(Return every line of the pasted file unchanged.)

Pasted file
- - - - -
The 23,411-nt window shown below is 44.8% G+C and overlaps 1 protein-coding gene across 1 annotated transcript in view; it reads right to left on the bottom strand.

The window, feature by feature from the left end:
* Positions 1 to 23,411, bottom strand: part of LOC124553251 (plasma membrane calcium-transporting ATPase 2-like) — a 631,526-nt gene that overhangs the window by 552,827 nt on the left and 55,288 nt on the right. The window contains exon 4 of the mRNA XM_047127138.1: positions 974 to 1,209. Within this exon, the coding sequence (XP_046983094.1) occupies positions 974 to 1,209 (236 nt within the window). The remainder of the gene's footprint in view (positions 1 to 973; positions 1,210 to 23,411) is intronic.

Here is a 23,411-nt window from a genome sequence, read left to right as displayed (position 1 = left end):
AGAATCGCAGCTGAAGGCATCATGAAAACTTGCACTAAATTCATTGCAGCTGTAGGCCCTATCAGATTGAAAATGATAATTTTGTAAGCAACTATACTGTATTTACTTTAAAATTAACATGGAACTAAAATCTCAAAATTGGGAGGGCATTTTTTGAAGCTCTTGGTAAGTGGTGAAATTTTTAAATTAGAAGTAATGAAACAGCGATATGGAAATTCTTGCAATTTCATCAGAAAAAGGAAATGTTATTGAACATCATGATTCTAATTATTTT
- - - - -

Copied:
The 23,411-nt window shown below is 44.8% G+C and overlaps 1 protein-coding gene across 1 annotated transcript in view; it reads right to left on the bottom strand.

The window, feature by feature from the left end:
* Positions 1 to 23,411, bottom strand: part of LOC124553251 (plasma membrane calcium-transporting ATPase 2-like) — a 631,526-nt gene that overhangs the window by 552,827 nt on the left and 55,288 nt on the right. The window contains exon 4 of the mRNA XM_047127138.1: positions 974 to 1,209. Within this exon, the coding sequence (XP_046983094.1) occupies positions 974 to 1,209 (236 nt within the window). The remainder of the gene's footprint in view (positions 1 to 973; positions 1,210 to 23,411) is intronic.

Here is a 23,411-nt window from a genome sequence, read left to right as displayed (position 1 = left end):
AGAATCGCAGCTGAAGGCATCATGAAAACTTGCACTAAATTCATTGCAGCTGTAGGCCCTATCAGATTGAAAATGATAATTTTGTAAGCAACTATACTGTATTTACTTTAAAATTAACATGGAACTAAAATCTCAAAATTGGGAGGGCATTTTTTGAAGCTCTTGGTAAGTGGTGAAATTTTTAAATTAGAAGTAATGAAACAGCGATATGGAAATTCTTGCAATTTCATCAGAAAAAGGAAATGTTATTGAACATCATGATTCTAATTATTTT